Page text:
Trello

Resembling a whiteboard filled with sticky notes, Trello is a whole productivity platform that allows you to create project-specific boards and works great on desktop and mobile.

Trello is helpful for managing customer interactions, projects in progress, as well as goals and ideas for the future. As a freelancer, you can set up a board for assignments you are presently working on, upcoming tasks for the next weeks and a backlog. You can also create a separate board for each customer.

Asana

In essence, Asana is similar to Trello but even more straightforward and user-friendly. The app allows you to track work progress and deliverables, as well as add tasks in a very spontaneous way. It’s great for freelancers and hybrid teams because all tasks are in one place.

In Asana, you can organize your assignments by dividing them into three basic categories like Today, Later and Upcoming. A useful scheduling feature lets you plan something for the future and have it show up at a determined time. The app also offers super handy keyboard shortcuts.

Wunderlist

If you feel like you don’t need a whole task managing app to deal with your projects, Wunderlist offers a minimalistic but powerful way to make simple or advanced to-do lists across all your devices.

You can also categorize your lists, add subtasks, pictures, notes, audio snippets, set reminders, and share lists with others.

DragApp

Drag is a really cool tool for organizing your Gmail inbox in a similar way to a Trello or Asana board. This free Chrome extension allows you to categorize your emails into three columns or stages: To Do, Doing, and Done.

Very often it’s your customer who chooses to add you to their Trello or Asana board. For example, I have an Asana account with my agency colleagues and I’m also added to a Trello board for one of my clients. For my own task and meeting management, I use Wunderlist and Google Calendar.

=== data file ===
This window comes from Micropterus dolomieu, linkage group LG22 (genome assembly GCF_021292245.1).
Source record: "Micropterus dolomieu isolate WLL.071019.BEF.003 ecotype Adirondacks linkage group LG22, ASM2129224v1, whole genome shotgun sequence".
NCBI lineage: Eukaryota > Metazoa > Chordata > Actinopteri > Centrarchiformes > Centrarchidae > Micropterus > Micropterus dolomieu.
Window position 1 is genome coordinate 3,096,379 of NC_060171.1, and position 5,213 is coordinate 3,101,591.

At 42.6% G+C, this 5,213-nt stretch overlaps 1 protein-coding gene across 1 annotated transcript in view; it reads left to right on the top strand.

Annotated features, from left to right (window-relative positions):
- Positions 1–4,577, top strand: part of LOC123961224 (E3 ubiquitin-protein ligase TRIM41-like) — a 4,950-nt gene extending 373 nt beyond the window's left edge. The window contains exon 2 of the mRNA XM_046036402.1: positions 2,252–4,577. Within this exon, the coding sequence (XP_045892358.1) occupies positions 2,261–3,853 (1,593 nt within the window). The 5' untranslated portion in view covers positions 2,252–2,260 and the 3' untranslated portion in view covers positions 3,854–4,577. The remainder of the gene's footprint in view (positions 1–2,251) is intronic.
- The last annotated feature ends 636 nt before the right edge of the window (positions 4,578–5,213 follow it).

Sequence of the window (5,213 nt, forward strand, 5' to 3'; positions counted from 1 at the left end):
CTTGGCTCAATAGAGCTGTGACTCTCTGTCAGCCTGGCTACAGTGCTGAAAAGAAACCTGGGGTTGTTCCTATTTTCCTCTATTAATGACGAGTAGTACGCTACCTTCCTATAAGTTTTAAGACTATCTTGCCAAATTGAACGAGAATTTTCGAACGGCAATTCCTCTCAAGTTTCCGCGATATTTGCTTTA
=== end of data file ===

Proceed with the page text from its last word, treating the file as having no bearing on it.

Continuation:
5. Financial management

Budgeting and accounting are the sworn enemies of many freelancers. But they don’t have to be.

Some of these apps turn the mathematical side of business into a more pleasant process and save loads of time.

Moreover, if you follow and understand your expenses, you can find where to cut back and make savings for the less successful months.

Monefy

This interactive app helps you easily track your income and expenses, turning this intimidating task into something more similar to a game. Monefy is a simple solution for laying out your money matters in a clear way and documenting your spending right there and then.

ZipBooks

ZipBooks is an accounting tool that’s beautifully designed and simple to navigate. You can use it to issue invoices, track your time, manage payments and clients, follow your expenses, and more.

Once you’re logged in, you’ll see a nice dashboard that displays your revenue in the last 12 months, billings versus collections, average collection period and more. Conveniently, you can set up late payment reminders for those customers that need them.

Wave

Wave is a completely free accounting tool that targets freelancers or small businesses. This is an excellent software for creating and sending professional invoices, estimates, and receipts in seconds. This app offers a simple way to eliminate manual data entry, track income, and expenses, with receipt scanning tools and bank connections.

PayPal & other online wallets

If you have customers abroad, a bank transfer isn’t always the cheapest and fastest way to receive your salary. Nowadays there are numerous ways to send and receive payments via online wallets.

  • The most popular of these is Paypal with 169 million active users worldwide. It’s also one of the easiest, fastest, and safest ways to receive payments online.
  • Escrow is a good alternative for freelancers. It offers a different, safer payment process: a freelancer only begins work after the client deposits the payment into a trusted Escrow account. The money is released once the job is completed. An excellent solution for working on a big job with an unknown customer.
  • Google Wallet is a good option for you if you love Google apps and integrations. The usual Google standard of safety and low fees comes with the package. Read more about effective payment solutions for freelancers in this article.

6. Other useful resources & apps for freelancers

Beginning freelancers

If you’ve just begun your freelancing adventure, you should start by publishing your profile on some of the largest freelancer networks to find your first customers. Those are:

  • Upwork – a general platform for different professions
  • Fiverr – a general platform for different professions